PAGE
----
Even more egregious, the government also denies responsibility for the abuses that its security forces have committed. In August 2011, the Jammu and Kashmir State Human Rights Commission (SHRC), a semiautonomous body related to the Kashmiri government, announced that it had found over 2000 bodies, dating from the early 1990s, in 38 unmarked graves. These bodies are believed to be those of suspected militants killed extrajudicially by Indian security forces. Many Kashmiri Muslims and human rights activists believe the bodies are linked to a long history of enforced disappearances of civilians by Indian security forces . A 2012 report, released by another human rights group, provided more evidence of state abuses. Yet, the government’s principal response to these damaging accounts has thus far been a deafening silence.
The Indian government has, perhaps, become complacent in the knowledge that India’s hold on Kashmir is strong. Pakistan’s claim is now left with little international legitimacy and the militant movement is weakened and splintered. Yet, the lingering scars of New Delhi’s counterinsurgency operations, coupled with poor governance, help keep the Kashmir Valley a perpetual tinderbox.
The conflict in Kashmir undoubtedly has an international dimension to it, but the Indian government currently has little incentive to make any decisive overtures toward a permanent international resolution. The time is ripe, however, to take some long overdue steps on the domestic front. The recently elected government, led by Prime Minister Narendra Modi, has a decisive majority in the Parliament, which has been bolstered by recent victories in regional elections. Modi himself is viewed as a strong, powerful, and nationalist leader. His government, therefore, has an unprecedented opportunity to make things right in Kashmir and build public trust in the state apparatus.
Given the current relatively low levels of militant activity, the government should promise greater protection for civilians from security force abuses and reform AFPSA. Today, AFSPA serves little practical purpose and perpetuates enormous public disaffection in the state. Equally important, government paralysis on reforming AFSPA raises troubling questions about the quality of India’s democracy. It is unlikely that the Government of India will pursue retroactive accountability for abuses committed during the peak of the insurgency, given the high political costs. However, the civilian leadership must take responsibility for the adverse effects of its decision to enact and enforce AFSPA. Shifting blame to the army would not address the roots of the problem and would adversely affect troop morale. Instead, Modi’s government should make credible commitments to the population of Kashmir that future security operations in the Valley and elsewhere in the province will be done under strict guidelines of civilian protection. Further, it should take concrete steps to create a stronger administrative and governance apparatus in the state, thereby giving Kashmiris a greater say in their own government and helping to keep disaffection to a minimum.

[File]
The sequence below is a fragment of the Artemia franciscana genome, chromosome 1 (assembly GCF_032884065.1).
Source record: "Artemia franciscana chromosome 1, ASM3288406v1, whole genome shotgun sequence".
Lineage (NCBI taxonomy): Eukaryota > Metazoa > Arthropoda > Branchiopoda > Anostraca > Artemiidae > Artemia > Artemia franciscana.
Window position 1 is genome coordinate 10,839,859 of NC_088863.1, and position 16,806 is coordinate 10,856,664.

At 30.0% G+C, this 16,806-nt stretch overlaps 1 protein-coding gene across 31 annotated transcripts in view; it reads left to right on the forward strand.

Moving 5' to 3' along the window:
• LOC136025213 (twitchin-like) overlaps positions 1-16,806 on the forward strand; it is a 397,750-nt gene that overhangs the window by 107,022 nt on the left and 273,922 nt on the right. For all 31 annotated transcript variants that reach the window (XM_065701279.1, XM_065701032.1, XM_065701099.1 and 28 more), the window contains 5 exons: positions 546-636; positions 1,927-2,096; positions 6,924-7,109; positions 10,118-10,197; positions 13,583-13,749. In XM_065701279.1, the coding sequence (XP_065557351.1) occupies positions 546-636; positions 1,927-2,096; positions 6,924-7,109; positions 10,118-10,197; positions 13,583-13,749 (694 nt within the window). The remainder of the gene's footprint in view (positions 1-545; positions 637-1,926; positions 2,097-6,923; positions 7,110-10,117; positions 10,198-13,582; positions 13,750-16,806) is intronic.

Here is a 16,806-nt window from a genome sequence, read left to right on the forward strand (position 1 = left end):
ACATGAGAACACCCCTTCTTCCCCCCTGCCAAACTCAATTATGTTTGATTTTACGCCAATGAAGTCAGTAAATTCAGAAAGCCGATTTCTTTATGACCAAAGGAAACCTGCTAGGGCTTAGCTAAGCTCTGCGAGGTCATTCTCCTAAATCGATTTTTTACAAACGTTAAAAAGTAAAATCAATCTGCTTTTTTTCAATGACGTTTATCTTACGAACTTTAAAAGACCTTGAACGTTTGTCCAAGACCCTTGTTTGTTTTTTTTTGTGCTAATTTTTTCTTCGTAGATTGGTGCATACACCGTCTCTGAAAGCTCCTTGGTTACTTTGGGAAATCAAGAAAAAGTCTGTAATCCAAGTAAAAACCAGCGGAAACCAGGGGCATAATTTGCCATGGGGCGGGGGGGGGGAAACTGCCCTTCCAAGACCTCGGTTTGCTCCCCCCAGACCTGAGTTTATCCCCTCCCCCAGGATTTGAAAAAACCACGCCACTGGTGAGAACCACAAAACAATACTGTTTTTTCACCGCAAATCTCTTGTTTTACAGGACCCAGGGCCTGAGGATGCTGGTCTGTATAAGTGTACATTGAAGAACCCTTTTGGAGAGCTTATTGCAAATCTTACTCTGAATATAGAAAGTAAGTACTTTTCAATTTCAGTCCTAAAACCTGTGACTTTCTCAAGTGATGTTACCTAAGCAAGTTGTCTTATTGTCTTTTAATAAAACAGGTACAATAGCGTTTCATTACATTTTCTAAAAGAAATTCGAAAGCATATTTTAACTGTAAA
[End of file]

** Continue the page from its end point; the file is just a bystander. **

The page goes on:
For Modi, tackling this thorny and controversial issue need not be a completely altruistic overture. For all the benefits that would flow to the Kashmiri people, resolving this long-neglected problem would also strengthen Modi’s legacy (and that of his party) as a bold and practical leader, in sharp contrast to the Congress party. Modi would also help build India’s international stature as a country that takes its own democratic processes and commitment to rule of law seriously. Indeed, Modi would actually reinforce his own hands when the time comes for the international aspect of the Kashmir conflict to be resolved.
For too long, the people of Kashmir have been, as Haider’s mother memorably says "aadhi bewa, aadhi-dulan [half widow, half-bride]." It is time for the Indian state to reach out to the Kashmiri people and assure them that they are full and equal citizens of the Indian republic.
Bidisha Biswas is an Associate Professor of Political Science at Western Washington University. She previously served in State Department’s Bureau of Democracy, Human Rights, and Labor. She has recently authored the book, Managing Conflicts in India: Policies of Coercion and Accommodation.
Anish Goel is a senior South Asia fellow at the New America Foundation. He previously served in the White House’s National Security Council as senior director for South Asia.